The Hot Club of Cowtown
the music seemed so alive and contemporary. At the center of the sound were, and are, the fiddle of Elana James and the guitar of Whit Smith. Their sparkling instrumental repartee seemed to have the element of competition that's been central to good jazz from the beginning.
The group released several more albums, appeared on A Prairie Home Companion and at Britain's giant Glastonbury festival, and generally got better and better. Then, as so often happens with young roots musicians who master an old style completely but don't know where to take it next, they split up. Smith and James formed their own trios, and James spent an eventful several months touring with Bob Dylan. That could easily have been the end of the Hot Club of Cowtown, but they had a level of musical imagination, and perhaps a way of taking the music personally, that brought them back together and made them try to go beyond what they had done before.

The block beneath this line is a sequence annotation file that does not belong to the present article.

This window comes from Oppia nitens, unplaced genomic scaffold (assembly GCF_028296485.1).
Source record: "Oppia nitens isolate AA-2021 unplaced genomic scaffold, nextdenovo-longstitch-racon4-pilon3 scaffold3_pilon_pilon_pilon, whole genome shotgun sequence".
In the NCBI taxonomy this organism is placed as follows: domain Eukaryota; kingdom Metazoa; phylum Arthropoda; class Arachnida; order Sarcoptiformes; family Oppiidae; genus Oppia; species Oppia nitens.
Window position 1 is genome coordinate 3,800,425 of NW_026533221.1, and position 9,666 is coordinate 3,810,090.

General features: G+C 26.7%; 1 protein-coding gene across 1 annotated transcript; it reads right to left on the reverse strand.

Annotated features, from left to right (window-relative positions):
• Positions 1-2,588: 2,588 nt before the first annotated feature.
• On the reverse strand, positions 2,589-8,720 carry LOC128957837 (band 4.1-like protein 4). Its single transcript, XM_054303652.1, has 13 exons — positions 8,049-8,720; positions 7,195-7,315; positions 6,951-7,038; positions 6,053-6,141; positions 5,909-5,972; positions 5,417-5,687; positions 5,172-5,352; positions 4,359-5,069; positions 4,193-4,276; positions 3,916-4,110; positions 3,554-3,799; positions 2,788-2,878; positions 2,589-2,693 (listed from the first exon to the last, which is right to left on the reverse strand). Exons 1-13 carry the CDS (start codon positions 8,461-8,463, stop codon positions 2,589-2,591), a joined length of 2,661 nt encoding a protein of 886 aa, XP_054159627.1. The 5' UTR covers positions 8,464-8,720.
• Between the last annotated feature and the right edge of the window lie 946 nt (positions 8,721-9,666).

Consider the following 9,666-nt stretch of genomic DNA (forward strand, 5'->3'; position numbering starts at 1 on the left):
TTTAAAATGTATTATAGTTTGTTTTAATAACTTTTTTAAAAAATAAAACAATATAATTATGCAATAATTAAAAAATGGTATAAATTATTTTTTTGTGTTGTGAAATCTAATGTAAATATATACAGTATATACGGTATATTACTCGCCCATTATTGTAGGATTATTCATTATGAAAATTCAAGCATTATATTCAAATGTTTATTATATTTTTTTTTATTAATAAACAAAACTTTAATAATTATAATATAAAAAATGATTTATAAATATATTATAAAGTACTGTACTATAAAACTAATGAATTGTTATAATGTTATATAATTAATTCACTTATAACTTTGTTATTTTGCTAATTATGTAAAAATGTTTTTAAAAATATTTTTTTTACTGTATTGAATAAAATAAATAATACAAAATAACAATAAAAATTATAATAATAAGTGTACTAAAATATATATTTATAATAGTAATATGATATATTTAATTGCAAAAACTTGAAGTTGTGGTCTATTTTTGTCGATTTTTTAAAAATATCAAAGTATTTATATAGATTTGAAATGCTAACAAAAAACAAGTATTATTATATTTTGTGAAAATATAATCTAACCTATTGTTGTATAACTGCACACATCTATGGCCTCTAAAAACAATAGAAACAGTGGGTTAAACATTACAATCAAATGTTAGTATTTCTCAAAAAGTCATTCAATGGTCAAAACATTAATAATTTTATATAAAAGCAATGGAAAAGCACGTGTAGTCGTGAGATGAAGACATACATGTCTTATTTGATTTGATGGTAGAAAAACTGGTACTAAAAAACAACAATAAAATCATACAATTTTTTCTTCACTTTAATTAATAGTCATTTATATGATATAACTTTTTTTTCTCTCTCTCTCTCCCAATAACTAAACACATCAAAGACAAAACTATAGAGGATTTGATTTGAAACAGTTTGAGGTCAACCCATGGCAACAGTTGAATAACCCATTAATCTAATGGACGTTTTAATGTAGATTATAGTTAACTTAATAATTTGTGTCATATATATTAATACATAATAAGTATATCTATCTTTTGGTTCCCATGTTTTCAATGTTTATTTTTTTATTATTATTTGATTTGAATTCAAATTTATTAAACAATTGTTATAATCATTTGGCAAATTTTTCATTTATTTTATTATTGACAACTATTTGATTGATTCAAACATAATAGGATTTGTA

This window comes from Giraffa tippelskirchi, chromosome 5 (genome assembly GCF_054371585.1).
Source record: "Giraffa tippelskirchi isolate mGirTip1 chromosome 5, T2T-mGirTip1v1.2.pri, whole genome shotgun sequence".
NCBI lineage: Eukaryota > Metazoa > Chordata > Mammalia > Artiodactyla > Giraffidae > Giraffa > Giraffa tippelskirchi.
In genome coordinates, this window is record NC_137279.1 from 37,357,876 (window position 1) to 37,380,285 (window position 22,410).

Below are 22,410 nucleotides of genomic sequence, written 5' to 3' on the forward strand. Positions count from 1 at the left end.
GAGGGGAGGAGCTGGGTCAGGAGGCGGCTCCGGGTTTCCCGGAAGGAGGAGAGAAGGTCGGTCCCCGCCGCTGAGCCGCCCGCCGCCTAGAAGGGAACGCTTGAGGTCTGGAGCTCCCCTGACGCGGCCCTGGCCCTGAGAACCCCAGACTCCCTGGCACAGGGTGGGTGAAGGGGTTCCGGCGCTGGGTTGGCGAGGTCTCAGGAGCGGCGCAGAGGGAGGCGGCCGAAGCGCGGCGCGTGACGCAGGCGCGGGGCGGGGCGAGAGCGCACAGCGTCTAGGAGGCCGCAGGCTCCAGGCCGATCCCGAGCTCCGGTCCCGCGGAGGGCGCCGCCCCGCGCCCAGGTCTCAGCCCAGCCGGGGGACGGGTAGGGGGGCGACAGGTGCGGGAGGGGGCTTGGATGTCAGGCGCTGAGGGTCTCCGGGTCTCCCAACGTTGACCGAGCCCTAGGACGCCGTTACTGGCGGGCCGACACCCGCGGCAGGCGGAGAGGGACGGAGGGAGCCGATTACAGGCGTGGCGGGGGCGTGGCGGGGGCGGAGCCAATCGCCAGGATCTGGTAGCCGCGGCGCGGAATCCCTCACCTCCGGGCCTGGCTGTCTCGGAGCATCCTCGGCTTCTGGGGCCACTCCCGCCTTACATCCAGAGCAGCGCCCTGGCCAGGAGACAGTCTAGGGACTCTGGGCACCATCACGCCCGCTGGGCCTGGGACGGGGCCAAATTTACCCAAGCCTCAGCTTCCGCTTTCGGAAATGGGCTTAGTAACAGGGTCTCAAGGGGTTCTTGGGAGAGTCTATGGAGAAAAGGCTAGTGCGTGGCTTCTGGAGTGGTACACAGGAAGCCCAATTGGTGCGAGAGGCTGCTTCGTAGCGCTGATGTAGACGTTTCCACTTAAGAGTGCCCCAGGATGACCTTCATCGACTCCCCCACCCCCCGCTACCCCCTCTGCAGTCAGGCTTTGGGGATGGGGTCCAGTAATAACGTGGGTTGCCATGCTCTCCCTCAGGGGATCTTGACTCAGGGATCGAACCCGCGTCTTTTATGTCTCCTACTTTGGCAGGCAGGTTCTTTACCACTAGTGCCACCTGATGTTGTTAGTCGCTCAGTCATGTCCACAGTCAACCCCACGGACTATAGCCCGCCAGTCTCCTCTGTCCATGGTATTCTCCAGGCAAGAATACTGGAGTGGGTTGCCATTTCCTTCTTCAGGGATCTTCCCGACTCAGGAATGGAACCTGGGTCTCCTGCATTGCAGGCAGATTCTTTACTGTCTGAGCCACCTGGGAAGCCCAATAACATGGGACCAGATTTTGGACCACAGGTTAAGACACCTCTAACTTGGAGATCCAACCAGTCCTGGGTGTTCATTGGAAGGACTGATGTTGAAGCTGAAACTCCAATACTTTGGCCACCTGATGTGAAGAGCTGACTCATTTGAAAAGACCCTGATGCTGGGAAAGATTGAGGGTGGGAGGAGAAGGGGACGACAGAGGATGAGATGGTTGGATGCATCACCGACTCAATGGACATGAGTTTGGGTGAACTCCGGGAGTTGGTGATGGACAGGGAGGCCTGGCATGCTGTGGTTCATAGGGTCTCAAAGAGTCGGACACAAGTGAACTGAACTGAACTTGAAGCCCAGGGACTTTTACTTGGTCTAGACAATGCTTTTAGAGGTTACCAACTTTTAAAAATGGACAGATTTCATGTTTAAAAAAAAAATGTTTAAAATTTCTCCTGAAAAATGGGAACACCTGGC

That involved stepping onto revivalist music's edge, a narrow space between music that's frozen in time and music that loses its connection with the things it's reviving. Their new album, Wishful Thinking, takes risks and makes a consistently intriguing attempt to walk that line. Pure Western swing instrumentals bump up against original songs (some with drums, the first time the group has used them) that go beyond the romantic conventions current when these styles were young. James contributes a song about a high school reunion and one inspired by Federico Fellini's film Nights of Cabiria, pushing the boundaries of what the listener might expect from the band.